Creative Stage review: Crazy-cheap sound bar is good for small TVs, great for desktops

Computer speakers = terrible. $ 80 computer speakers = still pretty awful. Right?

Creative’s excellent 2.1-channel system, the Stage, disagrees. This stylish soundbar offers a compelling mix of sound quality and features, including HDMI and subwoofer, at an ultra affordable price. It achieves something Creative has been striving for for the past 20 years: transcend the PC and enter the living room.

In other words, it’s also great for smaller rooms and TVs if you’re on a budget. Its sound will beat the built-in speakers of almost any TV.

That said, it’s better as a desktop PC or gaming system than a TV soundbar due to its small size. I found it difficult to distinguish left to right when sitting on the sofa, and only felt the full weight of the small submarine when it was placed at my feet. If you are looking to integrate your TV’s audio and have the space to do so, the Vice SB3621 worth the extra money on stage.

The stage is ready

Sound bars like the excellent Vizio SB362An-F6 they drew the map for soundbars under $ 100: it should have Bluetooth, an optical input and an internal subwoofer.

The Creative Stage not only lights this map on fire, but then eats the smoking map fragments. The soundbar includes both a separate subwoofer and a HDMI ARC entrance.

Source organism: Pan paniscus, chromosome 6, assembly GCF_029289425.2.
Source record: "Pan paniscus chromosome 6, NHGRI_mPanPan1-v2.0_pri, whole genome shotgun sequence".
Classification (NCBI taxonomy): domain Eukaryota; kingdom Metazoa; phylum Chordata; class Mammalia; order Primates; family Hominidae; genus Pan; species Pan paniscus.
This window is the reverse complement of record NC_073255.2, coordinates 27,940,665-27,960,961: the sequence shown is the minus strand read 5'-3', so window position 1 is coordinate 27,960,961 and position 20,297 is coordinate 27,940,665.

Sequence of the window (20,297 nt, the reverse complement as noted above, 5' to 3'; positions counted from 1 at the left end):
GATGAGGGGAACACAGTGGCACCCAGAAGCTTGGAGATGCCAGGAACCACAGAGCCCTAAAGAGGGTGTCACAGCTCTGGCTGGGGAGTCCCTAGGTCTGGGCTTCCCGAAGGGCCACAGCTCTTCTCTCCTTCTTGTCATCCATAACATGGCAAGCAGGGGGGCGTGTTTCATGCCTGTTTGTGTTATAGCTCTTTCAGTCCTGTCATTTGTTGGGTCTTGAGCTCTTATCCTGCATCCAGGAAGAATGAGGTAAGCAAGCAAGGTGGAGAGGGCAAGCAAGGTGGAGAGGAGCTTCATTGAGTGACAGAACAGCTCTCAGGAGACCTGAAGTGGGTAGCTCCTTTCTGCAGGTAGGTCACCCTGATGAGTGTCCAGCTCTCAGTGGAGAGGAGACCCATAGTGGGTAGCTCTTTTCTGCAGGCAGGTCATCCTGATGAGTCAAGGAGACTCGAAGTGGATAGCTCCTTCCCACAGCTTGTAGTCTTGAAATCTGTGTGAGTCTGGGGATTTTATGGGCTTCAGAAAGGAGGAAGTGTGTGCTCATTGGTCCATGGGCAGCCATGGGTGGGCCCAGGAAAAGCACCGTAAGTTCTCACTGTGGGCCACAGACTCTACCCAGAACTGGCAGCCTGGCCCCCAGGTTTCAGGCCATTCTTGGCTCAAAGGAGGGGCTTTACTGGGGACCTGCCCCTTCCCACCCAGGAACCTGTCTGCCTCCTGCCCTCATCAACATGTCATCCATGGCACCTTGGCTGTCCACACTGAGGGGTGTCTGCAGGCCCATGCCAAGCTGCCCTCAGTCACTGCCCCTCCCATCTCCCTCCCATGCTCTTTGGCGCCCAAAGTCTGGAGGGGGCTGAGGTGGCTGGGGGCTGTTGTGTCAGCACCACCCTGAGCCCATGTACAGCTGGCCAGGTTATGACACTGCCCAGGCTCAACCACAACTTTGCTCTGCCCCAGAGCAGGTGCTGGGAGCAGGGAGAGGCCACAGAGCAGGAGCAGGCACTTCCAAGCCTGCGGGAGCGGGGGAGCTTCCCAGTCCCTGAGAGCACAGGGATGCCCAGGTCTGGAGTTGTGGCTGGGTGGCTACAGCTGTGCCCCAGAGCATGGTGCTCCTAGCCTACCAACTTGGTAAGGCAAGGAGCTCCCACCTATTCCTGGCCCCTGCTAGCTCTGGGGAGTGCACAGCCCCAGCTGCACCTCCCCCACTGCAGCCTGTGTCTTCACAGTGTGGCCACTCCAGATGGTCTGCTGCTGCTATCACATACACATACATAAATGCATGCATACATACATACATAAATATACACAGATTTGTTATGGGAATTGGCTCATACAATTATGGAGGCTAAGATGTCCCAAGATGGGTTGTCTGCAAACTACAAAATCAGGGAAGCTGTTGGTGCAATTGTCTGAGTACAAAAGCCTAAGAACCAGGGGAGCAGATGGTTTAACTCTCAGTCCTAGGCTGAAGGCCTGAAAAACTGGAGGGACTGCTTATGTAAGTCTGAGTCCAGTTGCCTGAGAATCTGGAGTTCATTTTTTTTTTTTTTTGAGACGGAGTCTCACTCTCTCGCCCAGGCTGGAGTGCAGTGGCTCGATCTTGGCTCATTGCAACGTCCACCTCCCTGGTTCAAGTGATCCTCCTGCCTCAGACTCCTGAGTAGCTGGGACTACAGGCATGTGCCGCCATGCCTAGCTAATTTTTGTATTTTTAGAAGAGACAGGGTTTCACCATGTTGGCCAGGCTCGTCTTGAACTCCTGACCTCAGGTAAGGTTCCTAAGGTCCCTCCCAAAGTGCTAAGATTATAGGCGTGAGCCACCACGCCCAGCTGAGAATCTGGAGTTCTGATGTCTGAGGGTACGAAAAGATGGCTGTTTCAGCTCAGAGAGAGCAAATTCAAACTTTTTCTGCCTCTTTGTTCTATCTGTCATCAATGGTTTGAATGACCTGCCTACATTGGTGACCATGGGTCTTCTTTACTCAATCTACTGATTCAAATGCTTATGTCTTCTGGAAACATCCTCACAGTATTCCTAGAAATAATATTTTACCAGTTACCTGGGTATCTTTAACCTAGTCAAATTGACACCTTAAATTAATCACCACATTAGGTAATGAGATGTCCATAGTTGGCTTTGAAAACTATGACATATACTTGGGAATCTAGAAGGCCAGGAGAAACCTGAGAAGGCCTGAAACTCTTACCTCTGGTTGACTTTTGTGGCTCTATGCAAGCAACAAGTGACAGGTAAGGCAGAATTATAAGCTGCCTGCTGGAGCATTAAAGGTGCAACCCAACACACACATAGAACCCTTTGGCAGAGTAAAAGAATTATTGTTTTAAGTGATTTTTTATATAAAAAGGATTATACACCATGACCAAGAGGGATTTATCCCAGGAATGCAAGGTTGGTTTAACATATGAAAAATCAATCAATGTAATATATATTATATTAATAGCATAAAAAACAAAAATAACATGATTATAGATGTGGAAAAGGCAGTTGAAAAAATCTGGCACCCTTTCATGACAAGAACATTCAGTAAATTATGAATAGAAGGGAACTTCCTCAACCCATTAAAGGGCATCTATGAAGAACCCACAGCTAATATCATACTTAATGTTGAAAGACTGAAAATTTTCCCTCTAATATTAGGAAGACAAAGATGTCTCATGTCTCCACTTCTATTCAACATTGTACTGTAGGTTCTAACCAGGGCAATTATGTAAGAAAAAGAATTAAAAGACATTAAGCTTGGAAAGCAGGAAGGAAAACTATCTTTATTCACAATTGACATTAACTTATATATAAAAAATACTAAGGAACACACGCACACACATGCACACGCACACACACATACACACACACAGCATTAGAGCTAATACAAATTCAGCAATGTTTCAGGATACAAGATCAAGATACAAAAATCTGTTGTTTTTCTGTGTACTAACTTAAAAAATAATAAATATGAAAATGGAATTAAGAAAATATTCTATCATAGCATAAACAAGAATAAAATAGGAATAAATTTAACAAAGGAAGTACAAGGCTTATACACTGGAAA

Sarah Tew / HDOT

Connections also extend to mandatory Bluetooth wireless and an optical input, and Creative introduces a USB port for playing MP3s from an external drive. While it still betrays its desktop roots, the Stage differs from similar multimedia systems in that it won’t act as a USB sound card – you’ll still need to use an auxiliary output from your computer.

This is a very compact system. The soundbar is 21 inches wide, but it doesn’t look out of place with large screens, thanks to its cute industrial design. And unlike the inscrutable points of the Vizio, the Creative has a two-symbol display that makes selecting input a breeze.

12-stage-creative soundbar

Sarah Tew / HDOT

Like the soundbar, the 40-watt subwoofer is small; at 18 inches tall, it’s the size of the slim desktop PC. At this price you can’t expect wireless connectivity and it’s connected by an 8ft cable that allows the sub to sit at your feet or on the TV.

The system is equipped with a full remote control, which includes four sound modes and independent sub volume. If you lose the remote, there is a three button panel on the side of the soundbar. If you tap the power button it changes the input.

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